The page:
Ogród i Pustynia. O sztuce dobrego życia intelektualnego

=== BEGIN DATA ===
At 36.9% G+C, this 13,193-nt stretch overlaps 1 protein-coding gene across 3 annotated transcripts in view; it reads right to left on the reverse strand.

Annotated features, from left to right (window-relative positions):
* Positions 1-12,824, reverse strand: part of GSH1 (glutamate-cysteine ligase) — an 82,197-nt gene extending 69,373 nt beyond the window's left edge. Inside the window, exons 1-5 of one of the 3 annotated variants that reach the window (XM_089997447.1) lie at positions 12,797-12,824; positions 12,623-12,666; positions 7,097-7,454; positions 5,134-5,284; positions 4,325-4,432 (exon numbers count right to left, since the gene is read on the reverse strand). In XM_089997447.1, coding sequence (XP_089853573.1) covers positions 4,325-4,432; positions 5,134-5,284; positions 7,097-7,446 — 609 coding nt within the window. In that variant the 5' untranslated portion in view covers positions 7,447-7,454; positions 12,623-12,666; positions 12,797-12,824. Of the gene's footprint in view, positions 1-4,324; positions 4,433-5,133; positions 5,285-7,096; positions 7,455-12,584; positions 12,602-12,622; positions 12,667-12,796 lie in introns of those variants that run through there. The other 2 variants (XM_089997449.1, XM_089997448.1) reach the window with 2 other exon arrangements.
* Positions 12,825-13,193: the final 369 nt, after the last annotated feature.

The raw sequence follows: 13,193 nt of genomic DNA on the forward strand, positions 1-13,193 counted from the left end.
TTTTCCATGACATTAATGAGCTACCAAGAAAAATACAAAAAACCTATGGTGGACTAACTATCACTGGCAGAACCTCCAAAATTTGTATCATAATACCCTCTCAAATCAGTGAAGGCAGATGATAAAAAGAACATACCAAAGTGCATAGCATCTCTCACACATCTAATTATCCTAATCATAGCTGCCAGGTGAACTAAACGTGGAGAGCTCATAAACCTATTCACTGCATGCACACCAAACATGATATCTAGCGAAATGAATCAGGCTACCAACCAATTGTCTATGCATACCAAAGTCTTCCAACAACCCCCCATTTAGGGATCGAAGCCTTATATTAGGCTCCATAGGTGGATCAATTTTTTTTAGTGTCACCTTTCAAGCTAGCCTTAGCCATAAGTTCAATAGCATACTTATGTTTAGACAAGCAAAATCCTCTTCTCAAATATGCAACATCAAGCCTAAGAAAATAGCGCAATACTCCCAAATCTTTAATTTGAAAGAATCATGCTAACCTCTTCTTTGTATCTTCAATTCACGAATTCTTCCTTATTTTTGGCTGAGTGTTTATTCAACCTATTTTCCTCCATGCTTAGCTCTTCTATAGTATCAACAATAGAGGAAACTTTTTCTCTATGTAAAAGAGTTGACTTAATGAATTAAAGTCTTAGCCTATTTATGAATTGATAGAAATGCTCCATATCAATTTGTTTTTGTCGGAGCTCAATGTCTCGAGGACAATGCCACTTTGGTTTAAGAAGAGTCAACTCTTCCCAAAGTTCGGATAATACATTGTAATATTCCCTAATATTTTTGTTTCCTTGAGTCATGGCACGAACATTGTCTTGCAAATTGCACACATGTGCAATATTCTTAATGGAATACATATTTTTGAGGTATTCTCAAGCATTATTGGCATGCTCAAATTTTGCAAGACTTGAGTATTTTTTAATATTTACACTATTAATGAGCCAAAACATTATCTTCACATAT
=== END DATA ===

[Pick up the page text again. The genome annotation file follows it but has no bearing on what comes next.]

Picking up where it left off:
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The essay presents two entwining metaphors of intellectual life: a well-watered Garden with many springs and sources of influence, and an arid Desert where the thinker is confronted with the primordial purity of emptiness. As crucial exemplification, we read a fragment of the diary written by young Eliade during his trip to Italy. The temptation that haunts him not only in Tivoli in 1928, but also 13 years later in Lisbon is the encounter with a charismatic figure of an erudite, a master or a leader, strangely invested with floral exuberance. While the gardens of Tivoli symbolize the abundant sources of intellectual life, inundating the thinker with manifold inspiration to the point of depriving him of any perspective of originality, what appears at the opposite pole is the temptation of the Desert, just as for the Flaubertian Saint Antoine, who fears and escapes Alexandria as a place of superabundant ideas and influences. The emptiness of the Desert becomes a space for original creation and a promise of return to the Eliadian illo tempore, time of absolute beginnings. As a conclusion, one may say that the art of intellectual life consists in uninterrupted oscillation between the extremes: the Garden of crisscrossing influences and the Desert of original solitude.
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